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Infants and toddlers with deformational plagiocephaly (DP) have been shown to score lower on developmental measures than unaffected children. To determine whether these differences persist, we examined development in 36-month-old children with and without a history of DP.
Participants included 224 children with DP and 231 children without diagnosed DP, all of who had been followed in a longitudinal study since infancy. To confirm the presence or absence of DP, pediatricians blinded to children’s case status rated 3-dimensional cranial images taken when children were 7 months old on average. The Bayley Scales of Infant and Toddler Development, Third Edition (BSID-III) was administered as a measure of child development.
Children with DP scored lower on all scales of the BSID-III than children without DP. Differences were largest in cognition, language, and parent-reported adaptive behavior (adjusted differences = –2.9 to –4.4 standard score points) and smallest in motor development (adjusted difference = –2.7). Children in the control group who did not have previously diagnosed DP but who were later rated by pediatricians to have at least mild cranial deformation also scored lower on the BSID-III than unaffected controls.
Preschool-aged children with a history of DP continue to receive lower developmental scores than unaffected controls. These findings do not imply that DP causes developmental problems, but DP may nonetheless serve as a marker of developmental risk. We encourage clinicians to screen children with DP for developmental concerns to facilitate early identification and intervention.
Infants and toddlers with deformational plagiocephaly (DP) score lower on developmental measures than children without DP and lower than expected relative to test norms.
This study is the first to examine developmental outcomes in preschool-aged children with DP relative to demographically similar children without DP using a standardized, clinician administered assessment.
Deformational plagiocephaly (DP) refers to flattening of the infant skull secondary to external forces. The prevalence of DP in the United States has increased from 5% in the 1990s to 20% to 30% at present,1–3 an increase largely attributed to the successful “Back to Sleep” campaign.4 Many clinicians consider DP to be a minor cosmetic condition, although DP has been associated with heightened risk for developmental delays in infants and toddlers.5–10 Data on the persistence of DP-associated delays are less consistent.11–13 Existing studies are limited by the use of parent observations rather than clinician-administered measures, and most have relied on retrospective evaluations of development and comparisons to test norms.
To determine whether DP is associated with development from diagnosis through age 3 years, we initiated a longitudinal study of 235 children diagnosed with DP and 237 demographically similar controls. Participants were previously assessed at an average age of 7 and 18 months (Time 1 and Time 2, respectively) using the Bayley Scales of Infant and Toddler Development–Third Edition (BSID-III).14 At both assessments, children with DP received lower BSID-III scores than controls.5,10 In this study, we sought to examine whether (1) these group differences persisted at age 36 months (Time 3), (2) findings were altered by participation in developmental interventions, and (3) outcomes among cases were affected by demographic and clinical variables.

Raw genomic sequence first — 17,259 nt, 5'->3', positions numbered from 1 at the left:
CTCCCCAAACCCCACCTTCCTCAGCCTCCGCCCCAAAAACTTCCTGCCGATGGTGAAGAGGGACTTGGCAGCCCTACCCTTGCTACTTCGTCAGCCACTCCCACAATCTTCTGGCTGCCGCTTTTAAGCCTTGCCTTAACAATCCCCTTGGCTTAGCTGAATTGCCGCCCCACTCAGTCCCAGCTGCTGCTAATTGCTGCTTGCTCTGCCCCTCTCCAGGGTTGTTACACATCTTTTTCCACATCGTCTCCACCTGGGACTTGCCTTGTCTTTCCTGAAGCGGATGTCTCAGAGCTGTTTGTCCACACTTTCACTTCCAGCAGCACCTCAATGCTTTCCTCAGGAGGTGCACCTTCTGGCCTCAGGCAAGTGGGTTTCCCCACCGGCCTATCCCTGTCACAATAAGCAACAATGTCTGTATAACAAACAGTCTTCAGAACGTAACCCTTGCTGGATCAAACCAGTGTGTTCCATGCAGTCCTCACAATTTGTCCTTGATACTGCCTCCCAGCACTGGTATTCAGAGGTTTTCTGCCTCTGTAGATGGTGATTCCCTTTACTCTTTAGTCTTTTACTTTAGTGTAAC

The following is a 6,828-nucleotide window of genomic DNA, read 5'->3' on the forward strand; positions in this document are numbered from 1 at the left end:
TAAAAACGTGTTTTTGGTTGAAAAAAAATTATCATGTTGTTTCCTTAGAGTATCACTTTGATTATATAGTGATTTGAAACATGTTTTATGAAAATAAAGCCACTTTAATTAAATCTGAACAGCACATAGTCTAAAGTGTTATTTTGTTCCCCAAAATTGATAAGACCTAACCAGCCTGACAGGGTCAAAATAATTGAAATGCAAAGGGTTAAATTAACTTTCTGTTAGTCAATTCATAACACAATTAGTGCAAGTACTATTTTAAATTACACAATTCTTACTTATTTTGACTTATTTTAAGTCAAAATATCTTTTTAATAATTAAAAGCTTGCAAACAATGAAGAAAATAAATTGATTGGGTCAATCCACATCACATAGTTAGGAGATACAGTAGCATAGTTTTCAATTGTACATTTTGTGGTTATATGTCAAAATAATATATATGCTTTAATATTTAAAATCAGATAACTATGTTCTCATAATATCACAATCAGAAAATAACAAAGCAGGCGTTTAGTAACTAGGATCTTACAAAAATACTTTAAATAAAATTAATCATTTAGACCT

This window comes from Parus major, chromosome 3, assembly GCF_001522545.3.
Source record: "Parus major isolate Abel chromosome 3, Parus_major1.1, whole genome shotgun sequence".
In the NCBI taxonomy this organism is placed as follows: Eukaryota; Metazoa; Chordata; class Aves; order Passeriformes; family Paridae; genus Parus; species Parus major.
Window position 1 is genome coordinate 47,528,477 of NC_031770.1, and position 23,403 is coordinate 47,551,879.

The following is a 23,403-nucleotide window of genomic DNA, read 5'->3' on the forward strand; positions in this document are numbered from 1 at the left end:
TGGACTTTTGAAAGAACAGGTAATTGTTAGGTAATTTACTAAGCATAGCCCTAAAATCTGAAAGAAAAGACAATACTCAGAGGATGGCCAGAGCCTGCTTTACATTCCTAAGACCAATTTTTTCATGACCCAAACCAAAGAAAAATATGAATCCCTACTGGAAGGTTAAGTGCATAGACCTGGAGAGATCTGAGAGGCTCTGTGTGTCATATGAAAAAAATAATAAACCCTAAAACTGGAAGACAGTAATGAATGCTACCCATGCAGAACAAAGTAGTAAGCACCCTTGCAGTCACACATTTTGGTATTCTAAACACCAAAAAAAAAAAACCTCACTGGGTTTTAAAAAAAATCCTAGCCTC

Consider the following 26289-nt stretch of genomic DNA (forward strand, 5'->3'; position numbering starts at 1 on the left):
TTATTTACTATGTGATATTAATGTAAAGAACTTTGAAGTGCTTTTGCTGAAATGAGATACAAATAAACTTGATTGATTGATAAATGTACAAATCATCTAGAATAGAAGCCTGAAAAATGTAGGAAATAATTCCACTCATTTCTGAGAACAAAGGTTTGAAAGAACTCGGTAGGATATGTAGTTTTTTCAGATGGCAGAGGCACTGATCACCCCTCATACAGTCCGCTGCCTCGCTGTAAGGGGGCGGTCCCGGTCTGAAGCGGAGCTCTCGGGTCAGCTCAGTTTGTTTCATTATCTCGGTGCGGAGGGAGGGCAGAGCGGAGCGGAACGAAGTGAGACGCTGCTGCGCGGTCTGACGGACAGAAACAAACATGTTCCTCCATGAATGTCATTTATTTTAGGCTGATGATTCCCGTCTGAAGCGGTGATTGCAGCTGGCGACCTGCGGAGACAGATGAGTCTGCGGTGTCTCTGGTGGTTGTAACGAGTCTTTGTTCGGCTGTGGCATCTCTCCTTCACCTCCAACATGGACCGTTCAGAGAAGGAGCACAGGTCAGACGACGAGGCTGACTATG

Participants were enrolled after obtaining informed consent using procedures approved by the Institutional Review Board at Seattle Children’s Hospital.
The parents of infants with DP were approached for participation at the time of their child’s diagnosis at the Seattle Children’s Hospital Craniofacial Center (see Speltz et al10). Patients were eligible if they had been diagnosed with DP by a craniofacial specialist, were aged 4 to 11 months, and families were able to complete a study visit within 4 weeks of the child’s diagnosis. Exclusions were (1) history of prematurity (<35 weeks’ gestation); (2) a diagnosed neurodevelopmental condition, brain injury, or significant hearing or vision impairment; (3) presence of a major malformation or ≥3 minor extracranial anomalies15; (4) a non-English-speaking mother; (5) history of adoption or out-of-home placement; and (6) family plans to move out of state before project completion. We recruited 235 infants with DP between June 2006 and February 2009, representing 52% of eligible patients. Participants were similar to nonparticipants with regard to demographic characteristics and DP severity.10
In addition to the exclusions listed for infants with DP, infants without DP were excluded if they had been diagnosed with DP or any other craniofacial anomaly. The first 8 infants in this group were identified through pediatric practices. Remaining infants were identified from a pool of families who agreed to be contacted for research participation when their child was born. Parents were contacted by phone when their child was 4 to 11 months old, and those who expressed interest in the project were screened to determine eligibility. We selected controls who were most similar to infants in the DP cohort in terms of infants’ age, gender, ethnicity, and family socioeconomic status (SES).16 Two hundred thirty-seven infants without known DP were recruited between March 2007 and February 2009, representing 90% of those eligible for participation. Twenty-seven families declined participation.
Three-dimensional (3D) cranial images were obtained during participants’ Time 1 study visit using the 3dMD Cranial System (see Speltz et al10). Images were deidentified, randomly sorted, and rated for severity by 2 craniofacial pediatricians (MC and CH) who were unaware of DP status. A 4-point ordinal scale (none, mild, moderate, severe) was used to rate cranial deformation. The mean of the 2 raters’ scores was used to represent the overall severity of each participant’s cranial deformation. Interrater agreement (weighted κ) was 0.72 for severity category and (κ) 0.80 for the presence or absence of any deformation.